The great apes living in central and east African rain forests include the mountain gorilla, two species of chimpanzees, the eastern lowland gorilla, the western lowland gorillas, the cross river gorilla and the Bonobo. These have been faced with cruel human threats since their first scientific discovery in 1902 including poaching for bush meat, habitat loss due to encroachment, civil wars and commercial logging, mining and human diseases outbreak driving the species to the brink of extinction.

Gorillas then became red listed by IUCN as species at risk of extinction and their habitats were gazetted into national parks which would be easily monitored and protected from human activities by wildlife rangers. This gave birth to ecotourism and gorilla tourism not only as vital conservation fundraising mechanisms but also help in the general protection of other wildlife.

Mountain gorillas are the most popular than the other subspecies and inhabit the dense tropical forests of Bwindi Forest in Uganda and the Virunga Volcanoes shared by Uganda, Rwanda and the DR Congo where as the lowland gorillas live in Democratic Republic of Congo Kahuzi Beiga and Odzala National park.

There was depletion of mountain gorilla numbers in the early 1970’s due to weak law enforcement, their population declined to less than 500 individuals across the Virunga region in Rwanda, Uganda and DRC. This havoc attracted the attention of conservationists to intervene by forming environmental laws restricting human contact with gorillas.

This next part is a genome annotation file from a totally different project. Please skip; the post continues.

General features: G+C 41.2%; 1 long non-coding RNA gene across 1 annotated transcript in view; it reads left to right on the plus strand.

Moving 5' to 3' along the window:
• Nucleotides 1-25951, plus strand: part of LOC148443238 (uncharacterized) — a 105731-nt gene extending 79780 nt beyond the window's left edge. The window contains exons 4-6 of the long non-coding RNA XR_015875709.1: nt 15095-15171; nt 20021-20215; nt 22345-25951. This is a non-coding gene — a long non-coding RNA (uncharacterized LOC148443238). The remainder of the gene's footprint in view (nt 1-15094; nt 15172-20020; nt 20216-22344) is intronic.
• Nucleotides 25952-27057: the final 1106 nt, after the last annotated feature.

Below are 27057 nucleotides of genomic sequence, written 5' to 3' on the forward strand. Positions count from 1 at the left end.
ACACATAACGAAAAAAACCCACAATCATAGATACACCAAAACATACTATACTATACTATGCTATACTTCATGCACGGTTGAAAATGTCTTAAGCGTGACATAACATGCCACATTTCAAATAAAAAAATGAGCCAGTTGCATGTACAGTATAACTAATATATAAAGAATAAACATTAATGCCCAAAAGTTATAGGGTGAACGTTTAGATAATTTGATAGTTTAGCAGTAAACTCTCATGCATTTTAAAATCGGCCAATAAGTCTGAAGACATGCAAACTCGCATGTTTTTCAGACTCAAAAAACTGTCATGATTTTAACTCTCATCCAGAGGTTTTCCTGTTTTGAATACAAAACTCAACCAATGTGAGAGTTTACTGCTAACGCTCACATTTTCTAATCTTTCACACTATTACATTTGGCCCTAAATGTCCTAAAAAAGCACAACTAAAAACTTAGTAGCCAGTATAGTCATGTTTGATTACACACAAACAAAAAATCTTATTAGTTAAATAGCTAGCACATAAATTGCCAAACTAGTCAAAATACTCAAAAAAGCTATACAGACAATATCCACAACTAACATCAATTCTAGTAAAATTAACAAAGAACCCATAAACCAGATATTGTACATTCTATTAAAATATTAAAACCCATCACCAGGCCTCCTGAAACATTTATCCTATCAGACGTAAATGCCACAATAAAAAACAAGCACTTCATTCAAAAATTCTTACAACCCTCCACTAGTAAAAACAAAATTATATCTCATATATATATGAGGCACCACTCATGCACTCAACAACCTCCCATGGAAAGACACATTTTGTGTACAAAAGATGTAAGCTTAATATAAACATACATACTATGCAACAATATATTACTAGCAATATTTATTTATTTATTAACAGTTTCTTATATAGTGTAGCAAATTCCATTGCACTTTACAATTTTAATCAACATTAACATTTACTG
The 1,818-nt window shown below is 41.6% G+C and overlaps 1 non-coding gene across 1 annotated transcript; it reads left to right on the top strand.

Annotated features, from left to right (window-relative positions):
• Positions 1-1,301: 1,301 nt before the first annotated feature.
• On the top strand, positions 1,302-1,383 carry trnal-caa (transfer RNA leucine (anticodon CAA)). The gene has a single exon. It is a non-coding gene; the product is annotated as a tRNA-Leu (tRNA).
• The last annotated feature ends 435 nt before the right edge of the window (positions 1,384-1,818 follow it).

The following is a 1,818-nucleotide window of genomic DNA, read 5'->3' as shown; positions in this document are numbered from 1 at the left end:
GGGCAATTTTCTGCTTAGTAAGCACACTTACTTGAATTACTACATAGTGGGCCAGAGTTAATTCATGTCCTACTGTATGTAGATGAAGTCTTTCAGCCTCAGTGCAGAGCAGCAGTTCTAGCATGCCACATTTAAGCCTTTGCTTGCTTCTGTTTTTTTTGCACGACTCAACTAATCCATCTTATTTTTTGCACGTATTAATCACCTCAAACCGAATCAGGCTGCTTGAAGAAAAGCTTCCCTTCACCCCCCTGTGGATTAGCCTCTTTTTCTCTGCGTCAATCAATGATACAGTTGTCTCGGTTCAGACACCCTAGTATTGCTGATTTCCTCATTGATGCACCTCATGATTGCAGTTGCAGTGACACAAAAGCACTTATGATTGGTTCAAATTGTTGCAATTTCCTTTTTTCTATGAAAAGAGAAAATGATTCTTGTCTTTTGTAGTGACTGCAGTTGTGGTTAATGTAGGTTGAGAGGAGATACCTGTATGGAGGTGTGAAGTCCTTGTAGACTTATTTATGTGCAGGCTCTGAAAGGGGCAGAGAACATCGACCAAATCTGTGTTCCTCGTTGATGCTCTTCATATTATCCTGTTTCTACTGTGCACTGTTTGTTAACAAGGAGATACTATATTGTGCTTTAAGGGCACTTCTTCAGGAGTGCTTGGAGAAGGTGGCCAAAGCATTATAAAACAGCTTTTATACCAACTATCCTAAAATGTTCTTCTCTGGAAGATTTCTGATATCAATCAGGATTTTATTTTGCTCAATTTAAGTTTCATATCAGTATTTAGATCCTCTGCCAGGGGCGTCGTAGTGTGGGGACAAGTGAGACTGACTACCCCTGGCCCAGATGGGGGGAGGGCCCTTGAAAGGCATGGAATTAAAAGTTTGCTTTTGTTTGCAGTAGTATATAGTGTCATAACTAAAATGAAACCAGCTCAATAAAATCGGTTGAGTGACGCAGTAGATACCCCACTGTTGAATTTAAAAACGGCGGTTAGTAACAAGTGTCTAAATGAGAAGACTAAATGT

Therefore the answer to this question is absolutely yes, today the trend has greatly changed due to strong conservation by governments in central and east Africa through ecotourism which has been fronted to protect and save great apes and their habitats.

To ensure protection and conservation of the endangered apes, gorilla tourism was initiated under eco tourism. Ecotourism is understood according to the international ecotourism society as responsible travel to natural undisturbed areas that conserve the natural environment and also develop the livelihoods of local people/communities living outside those natural areas.

Gorilla tourism was meant to limit tourist contact with gorillas and most importantly generate revenues to help fund conservation activities and develop local communities. By limiting human activities with increased security of gorilla national parks, gorillas were no longer being poached as well as reduction of encroachment hence strengthening the integrity of gorilla ecosystems. Such a peaceful environment attracted many gorilla trekking safaris to Uganda and Rwanda than in DRC due to civil wars that have just started to fade out.

However in return for strict rules, ecotourism has increased the experience of tourists who come for gorilla trekking and are able to access the forest by the trails created viewing other wildlife. Gorilla national parks such as Bwindi impenetrable forest national park in Uganda, Volcanoes national park in Rwanda have been labeled as authentic nature based tourism sites.